Bad for brokers?


I have been following with interest your articles [“Slow To Take,” Residence, April 2] concerning the use of Multiple Listing Services in our area. Let’s see how this works.

1. All listings submitted to MLS would have to be exclusive so that the seller is protected and guided by the listing agent, who is assured to be paid 40 percent of the gross commission if another broker sells the property. Said protection would include the right to be present at any or all showings.

2. The selling broker would receive 60 percent of the commission if he or she sells the property. This is guaranteed by the terms of the exclusive listing.

3. The sellers like the plan because their property is exposed to all members of the MLS and, therefore, cannot be hidden away waiting for the listing agent to find a buyer without assistance.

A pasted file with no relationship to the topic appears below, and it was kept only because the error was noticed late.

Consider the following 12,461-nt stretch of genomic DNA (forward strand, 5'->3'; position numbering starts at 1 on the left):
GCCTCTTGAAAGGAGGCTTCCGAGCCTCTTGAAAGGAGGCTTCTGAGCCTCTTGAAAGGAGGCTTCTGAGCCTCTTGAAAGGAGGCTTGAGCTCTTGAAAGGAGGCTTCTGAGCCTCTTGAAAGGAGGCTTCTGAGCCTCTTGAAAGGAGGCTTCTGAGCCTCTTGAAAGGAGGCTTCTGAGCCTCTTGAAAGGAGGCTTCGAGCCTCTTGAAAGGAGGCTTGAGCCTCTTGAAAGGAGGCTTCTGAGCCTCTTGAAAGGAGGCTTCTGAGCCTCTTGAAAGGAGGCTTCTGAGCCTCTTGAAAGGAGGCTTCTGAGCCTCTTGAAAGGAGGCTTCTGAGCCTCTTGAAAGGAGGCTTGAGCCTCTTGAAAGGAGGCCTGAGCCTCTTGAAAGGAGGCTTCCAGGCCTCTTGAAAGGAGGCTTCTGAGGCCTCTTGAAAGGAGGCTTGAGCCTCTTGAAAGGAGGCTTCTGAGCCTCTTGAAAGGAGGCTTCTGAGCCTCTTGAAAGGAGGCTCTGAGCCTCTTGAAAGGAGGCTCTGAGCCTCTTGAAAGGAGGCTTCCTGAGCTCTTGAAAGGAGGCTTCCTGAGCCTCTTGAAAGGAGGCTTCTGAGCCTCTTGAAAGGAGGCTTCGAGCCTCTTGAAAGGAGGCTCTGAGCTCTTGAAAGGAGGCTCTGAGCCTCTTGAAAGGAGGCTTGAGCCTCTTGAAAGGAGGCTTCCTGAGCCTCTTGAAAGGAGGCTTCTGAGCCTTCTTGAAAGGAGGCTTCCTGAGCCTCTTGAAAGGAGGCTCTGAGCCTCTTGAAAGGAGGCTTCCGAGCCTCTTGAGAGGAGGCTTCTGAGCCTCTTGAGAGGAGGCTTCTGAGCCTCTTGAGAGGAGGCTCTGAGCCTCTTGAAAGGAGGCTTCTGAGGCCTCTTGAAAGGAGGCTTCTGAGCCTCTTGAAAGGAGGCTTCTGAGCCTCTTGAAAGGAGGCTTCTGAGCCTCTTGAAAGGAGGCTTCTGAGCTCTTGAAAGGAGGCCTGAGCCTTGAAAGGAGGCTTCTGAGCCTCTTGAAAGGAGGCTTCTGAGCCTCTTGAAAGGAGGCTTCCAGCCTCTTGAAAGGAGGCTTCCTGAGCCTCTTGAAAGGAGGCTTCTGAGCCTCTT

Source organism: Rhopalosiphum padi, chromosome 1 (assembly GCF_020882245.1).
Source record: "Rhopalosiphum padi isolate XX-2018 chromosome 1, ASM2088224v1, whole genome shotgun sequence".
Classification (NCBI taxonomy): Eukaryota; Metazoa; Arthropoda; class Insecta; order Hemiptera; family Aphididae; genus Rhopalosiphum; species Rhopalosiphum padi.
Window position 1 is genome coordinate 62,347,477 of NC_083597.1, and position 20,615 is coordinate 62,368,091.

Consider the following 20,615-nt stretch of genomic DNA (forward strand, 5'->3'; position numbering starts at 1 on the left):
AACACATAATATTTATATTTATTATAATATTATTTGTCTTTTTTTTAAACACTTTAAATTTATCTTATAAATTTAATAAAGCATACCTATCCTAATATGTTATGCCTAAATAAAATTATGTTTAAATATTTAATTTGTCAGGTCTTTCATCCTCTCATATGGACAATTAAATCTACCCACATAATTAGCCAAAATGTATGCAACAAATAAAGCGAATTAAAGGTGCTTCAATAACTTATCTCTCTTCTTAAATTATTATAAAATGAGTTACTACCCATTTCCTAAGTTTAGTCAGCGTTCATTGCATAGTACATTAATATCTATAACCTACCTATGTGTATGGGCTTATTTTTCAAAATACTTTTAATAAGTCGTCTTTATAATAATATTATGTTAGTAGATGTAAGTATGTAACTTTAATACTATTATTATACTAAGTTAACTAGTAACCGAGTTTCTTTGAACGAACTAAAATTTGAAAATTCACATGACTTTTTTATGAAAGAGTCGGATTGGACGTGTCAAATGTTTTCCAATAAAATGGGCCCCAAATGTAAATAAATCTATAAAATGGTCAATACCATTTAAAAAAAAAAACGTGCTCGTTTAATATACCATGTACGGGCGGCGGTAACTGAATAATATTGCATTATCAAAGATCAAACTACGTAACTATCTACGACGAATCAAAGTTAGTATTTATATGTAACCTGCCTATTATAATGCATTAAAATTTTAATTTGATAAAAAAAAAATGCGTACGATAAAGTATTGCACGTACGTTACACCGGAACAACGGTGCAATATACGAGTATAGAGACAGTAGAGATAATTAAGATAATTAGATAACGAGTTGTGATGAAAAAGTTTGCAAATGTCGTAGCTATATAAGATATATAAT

4. The buyers love it because they can be assured that they can view the “real” market, unafraid that a broker is keeping a “hip pocket listing” in-house only.

5. The brokers resist with the thinking that it’s better to wait for a full 6 percent (which may or not come) than work for less and customer service goes out the window.

In conclusion, what is good for sellers and good for buyers has the impression of being bad for brokers. The opposition to multiple listings really don’t get it!

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